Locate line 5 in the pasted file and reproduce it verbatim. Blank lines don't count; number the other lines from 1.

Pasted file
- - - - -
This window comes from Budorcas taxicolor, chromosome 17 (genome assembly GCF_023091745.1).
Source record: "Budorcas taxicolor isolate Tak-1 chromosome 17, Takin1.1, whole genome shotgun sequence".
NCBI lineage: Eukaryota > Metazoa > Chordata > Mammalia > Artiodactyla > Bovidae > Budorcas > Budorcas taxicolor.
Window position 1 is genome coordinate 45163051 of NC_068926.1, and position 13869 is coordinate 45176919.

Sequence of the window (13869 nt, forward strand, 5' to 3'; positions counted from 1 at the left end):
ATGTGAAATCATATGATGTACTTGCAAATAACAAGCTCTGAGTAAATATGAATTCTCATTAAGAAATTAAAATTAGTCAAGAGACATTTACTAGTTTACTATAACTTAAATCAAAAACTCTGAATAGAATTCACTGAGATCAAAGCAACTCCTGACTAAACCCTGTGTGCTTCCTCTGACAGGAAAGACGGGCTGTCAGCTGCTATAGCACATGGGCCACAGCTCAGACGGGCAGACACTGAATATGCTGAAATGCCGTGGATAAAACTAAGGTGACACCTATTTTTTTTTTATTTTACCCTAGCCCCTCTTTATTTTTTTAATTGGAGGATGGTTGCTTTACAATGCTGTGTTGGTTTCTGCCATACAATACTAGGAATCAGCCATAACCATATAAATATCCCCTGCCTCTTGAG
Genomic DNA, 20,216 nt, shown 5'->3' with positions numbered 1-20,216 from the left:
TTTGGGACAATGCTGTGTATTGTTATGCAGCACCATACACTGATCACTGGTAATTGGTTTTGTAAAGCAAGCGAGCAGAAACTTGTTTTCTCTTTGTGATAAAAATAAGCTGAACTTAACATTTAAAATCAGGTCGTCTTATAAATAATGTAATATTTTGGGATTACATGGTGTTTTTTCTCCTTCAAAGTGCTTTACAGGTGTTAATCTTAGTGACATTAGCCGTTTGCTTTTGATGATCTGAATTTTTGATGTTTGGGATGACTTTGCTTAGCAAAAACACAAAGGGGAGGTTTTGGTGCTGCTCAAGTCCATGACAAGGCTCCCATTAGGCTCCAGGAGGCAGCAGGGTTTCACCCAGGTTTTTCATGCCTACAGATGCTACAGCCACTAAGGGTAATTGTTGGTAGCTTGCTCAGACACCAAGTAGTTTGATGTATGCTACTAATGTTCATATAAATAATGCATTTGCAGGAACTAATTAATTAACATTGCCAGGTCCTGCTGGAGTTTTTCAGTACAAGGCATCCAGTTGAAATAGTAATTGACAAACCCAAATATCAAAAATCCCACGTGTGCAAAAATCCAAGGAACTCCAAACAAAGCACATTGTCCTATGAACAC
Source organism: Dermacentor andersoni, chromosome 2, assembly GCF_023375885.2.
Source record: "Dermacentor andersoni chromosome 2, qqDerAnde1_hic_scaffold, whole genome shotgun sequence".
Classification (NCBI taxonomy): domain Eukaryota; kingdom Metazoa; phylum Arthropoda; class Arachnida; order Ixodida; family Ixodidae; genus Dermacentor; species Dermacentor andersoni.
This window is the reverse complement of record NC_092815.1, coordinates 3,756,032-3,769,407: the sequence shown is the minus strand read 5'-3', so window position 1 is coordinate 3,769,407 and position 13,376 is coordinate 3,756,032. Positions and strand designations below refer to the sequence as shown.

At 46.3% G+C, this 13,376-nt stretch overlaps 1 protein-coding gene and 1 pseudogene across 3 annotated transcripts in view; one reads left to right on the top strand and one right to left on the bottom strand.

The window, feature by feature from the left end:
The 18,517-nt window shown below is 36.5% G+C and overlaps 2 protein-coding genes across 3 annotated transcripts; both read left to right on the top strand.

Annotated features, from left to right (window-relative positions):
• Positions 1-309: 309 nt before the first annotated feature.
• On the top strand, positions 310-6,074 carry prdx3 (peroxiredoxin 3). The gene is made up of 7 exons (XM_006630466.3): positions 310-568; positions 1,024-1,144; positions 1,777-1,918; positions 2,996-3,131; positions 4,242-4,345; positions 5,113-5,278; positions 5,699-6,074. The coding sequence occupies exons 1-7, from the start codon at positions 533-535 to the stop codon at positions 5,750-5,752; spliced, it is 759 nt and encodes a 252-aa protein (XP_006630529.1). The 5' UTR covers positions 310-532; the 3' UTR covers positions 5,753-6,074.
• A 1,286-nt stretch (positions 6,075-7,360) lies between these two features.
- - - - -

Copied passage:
Sequence of the window (13869 nt, forward strand, 5' to 3'; positions counted from 1 at the left end):